Lands’ End Sees Q4 Declines, Results Better Than Expected

Lands’ End Inc., citing growth in European e-commerce, wholesale and third-party marketplace revenues offset by a decline in the Outfitters business, saw fourth-quarter net income slip to $19.9 million, or 60 cents a diluted share.

That compares to the $25.5 million, or 78 cents a share, the company earned in the year-ago period.

Adjusted earnings before interest, taxes, depreciation and amortization decreased 6.5 percent to $46.1 million in the fourth quarter ended Jan. 29, compared to $49.3 million in the fourth quarter of fiscal 2019.

Net revenue decreased 2 percent to $538.4 million compared to $549.5 million in the year-ago period.

Still, the company said it beat raised expectations during the quarter, that there’s traction across several categories, and that it remains confident it can achieve its long-term goals of generating $1.9 billion to $2.1 billion in revenues by 2023 and adjusted EBITDA margin in the high, single-digit range. In 2020, the company generated $1.43 billion in sales. The Dodgeville, Wisc.-based retailer is positioned well during the pandemic because its business is predominantly digital and the company operates only 31 stores. A handful of stores were opened last year but none are planned for this year.

“If you look at where the big dollars are, the U.S. is always going to be our largest source of growth,” Jerome Griffith, chief executive officer of Lands’ End, told WWD on Wednesday. “It’s just the lion’s share and it picked up quite well — 7.5 percent for the quarter. With the international business, we picked up 38 percent.”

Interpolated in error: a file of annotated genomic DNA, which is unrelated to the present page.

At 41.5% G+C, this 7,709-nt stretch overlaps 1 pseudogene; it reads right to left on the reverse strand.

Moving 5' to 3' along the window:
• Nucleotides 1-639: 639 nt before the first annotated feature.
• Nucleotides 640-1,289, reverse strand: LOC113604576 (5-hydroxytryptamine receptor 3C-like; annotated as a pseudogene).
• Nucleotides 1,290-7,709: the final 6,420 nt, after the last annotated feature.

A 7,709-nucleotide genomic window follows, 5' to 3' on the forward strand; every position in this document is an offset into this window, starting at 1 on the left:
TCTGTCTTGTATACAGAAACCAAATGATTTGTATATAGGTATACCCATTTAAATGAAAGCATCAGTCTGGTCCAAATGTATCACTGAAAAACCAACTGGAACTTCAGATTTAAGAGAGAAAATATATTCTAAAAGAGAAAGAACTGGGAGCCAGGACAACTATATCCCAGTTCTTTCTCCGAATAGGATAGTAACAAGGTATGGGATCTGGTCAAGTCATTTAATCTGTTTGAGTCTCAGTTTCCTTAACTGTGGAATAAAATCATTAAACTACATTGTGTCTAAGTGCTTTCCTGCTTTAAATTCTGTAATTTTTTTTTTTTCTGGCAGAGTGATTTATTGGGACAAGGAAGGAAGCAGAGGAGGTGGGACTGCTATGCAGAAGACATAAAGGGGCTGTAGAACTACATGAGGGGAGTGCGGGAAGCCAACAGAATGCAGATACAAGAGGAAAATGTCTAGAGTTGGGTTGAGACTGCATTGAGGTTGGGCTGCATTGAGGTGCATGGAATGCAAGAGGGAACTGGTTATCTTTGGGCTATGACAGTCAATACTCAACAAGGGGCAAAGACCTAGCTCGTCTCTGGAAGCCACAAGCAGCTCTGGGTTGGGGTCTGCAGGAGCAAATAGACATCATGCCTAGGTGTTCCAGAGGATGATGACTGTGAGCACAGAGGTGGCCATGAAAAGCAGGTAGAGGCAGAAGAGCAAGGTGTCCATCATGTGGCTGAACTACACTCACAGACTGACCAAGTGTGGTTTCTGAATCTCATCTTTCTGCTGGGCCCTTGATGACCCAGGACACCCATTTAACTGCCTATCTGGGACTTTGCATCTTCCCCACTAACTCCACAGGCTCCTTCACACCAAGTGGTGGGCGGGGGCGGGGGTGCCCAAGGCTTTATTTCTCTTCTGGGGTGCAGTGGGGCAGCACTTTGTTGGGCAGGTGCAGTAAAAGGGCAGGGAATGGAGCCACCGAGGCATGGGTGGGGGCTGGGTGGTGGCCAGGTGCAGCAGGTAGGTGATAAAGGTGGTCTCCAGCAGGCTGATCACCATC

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However, the Outfitters unit was down 54 percent last quarter, impacted mostly by declines at national accounts such as American Airlines. “The rest of the Outfitters business is starting to bounce back,” including selling uniforms to schools and small to midsized companies, Griffith said. The Outfitters division accounts for 15 percent of Lands’ End’s total volume.

Jerome Griffith 

Griffith cited the development of a marketplace (a rarity among brands) as the biggest innovation underway at Lands’ End. “While it’s still a very small business, we’re encouraged by the response, thus far,” said the CEO. “We skewed these offerings to home-related brands over holiday to align with consumer demand for decor, as they continue to spend most of their time at home.”

The marketplace has just 24 sellers so far, primarily in home, shoes and intimate apparel, including Rockport and Reese Witherspoon’s Draper James line. Going forward, Griffith said, there will be a wide expansion in categories offered on the marketplace. An announcement on the plans is expected soon.

Griffith characterized business at Kohl’s is “great.” Though not an exclusive wholesale relationship, “Our focus over next two years is to maximize that relationship. We remain on track to expand distribution to 300 Kohl’s stores in 2021.”

A Lands’ End comfy look.